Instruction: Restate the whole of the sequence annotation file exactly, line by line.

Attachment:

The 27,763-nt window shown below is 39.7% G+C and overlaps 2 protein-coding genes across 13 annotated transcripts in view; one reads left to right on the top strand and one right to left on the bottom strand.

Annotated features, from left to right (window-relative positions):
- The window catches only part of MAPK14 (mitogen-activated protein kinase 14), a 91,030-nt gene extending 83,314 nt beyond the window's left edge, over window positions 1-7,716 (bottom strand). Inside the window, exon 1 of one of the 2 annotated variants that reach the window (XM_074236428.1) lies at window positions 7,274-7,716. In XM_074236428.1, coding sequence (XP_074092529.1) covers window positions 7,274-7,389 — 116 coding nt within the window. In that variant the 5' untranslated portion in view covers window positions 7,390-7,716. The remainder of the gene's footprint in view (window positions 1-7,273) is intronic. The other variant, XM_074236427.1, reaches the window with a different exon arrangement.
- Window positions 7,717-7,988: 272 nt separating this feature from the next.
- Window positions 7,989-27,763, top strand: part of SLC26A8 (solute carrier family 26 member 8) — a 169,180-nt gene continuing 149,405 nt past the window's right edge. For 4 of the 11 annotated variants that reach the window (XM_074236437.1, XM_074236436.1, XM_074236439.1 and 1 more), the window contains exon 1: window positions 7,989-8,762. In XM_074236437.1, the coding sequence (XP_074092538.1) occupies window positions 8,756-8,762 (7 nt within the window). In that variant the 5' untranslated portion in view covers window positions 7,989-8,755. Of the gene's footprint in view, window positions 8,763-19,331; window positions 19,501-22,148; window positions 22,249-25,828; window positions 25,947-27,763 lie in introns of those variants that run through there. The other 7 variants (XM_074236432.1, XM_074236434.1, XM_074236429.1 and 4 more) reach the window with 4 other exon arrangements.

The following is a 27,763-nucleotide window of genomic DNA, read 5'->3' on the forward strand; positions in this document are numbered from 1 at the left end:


The 27,763-nt window shown below is 39.7% G+C and overlaps 2 protein-coding genes across 13 annotated transcripts in view; one reads left to right on the top strand and one right to left on the bottom strand.

Annotated features, from left to right (window-relative positions):
- The window catches only part of MAPK14 (mitogen-activated protein kinase 14), a 91,030-nt gene extending 83,314 nt beyond the window's left edge, over window positions 1-7,716 (bottom strand). Inside the window, exon 1 of one of the 2 annotated variants that reach the window (XM_074236428.1) lies at window positions 7,274-7,716. In XM_074236428.1, coding sequence (XP_074092529.1) covers window positions 7,274-7,389 — 116 coding nt within the window. In that variant the 5' untranslated portion in view covers window positions 7,390-7,716. The remainder of the gene's footprint in view (window positions 1-7,273) is intronic. The other variant, XM_074236427.1, reaches the window with a different exon arrangement.
- Window positions 7,717-7,988: 272 nt separating this feature from the next.
- Window positions 7,989-27,763, top strand: part of SLC26A8 (solute carrier family 26 member 8) — a 169,180-nt gene continuing 149,405 nt past the window's right edge. For 4 of the 11 annotated variants that reach the window (XM_074236437.1, XM_074236436.1, XM_074236439.1 and 1 more), the window contains exon 1: window positions 7,989-8,762. In XM_074236437.1, the coding sequence (XP_074092538.1) occupies window positions 8,756-8,762 (7 nt within the window). In that variant the 5' untranslated portion in view covers window positions 7,989-8,755. Of the gene's footprint in view, window positions 8,763-19,331; window positions 19,501-22,148; window positions 22,249-25,828; window positions 25,947-27,763 lie in introns of those variants that run through there. The other 7 variants (XM_074236432.1, XM_074236434.1, XM_074236429.1 and 4 more) reach the window with 4 other exon arrangements.

The following is a 27,763-nucleotide window of genomic DNA, read 5'->3' on the forward strand; positions in this document are numbered from 1 at the left end: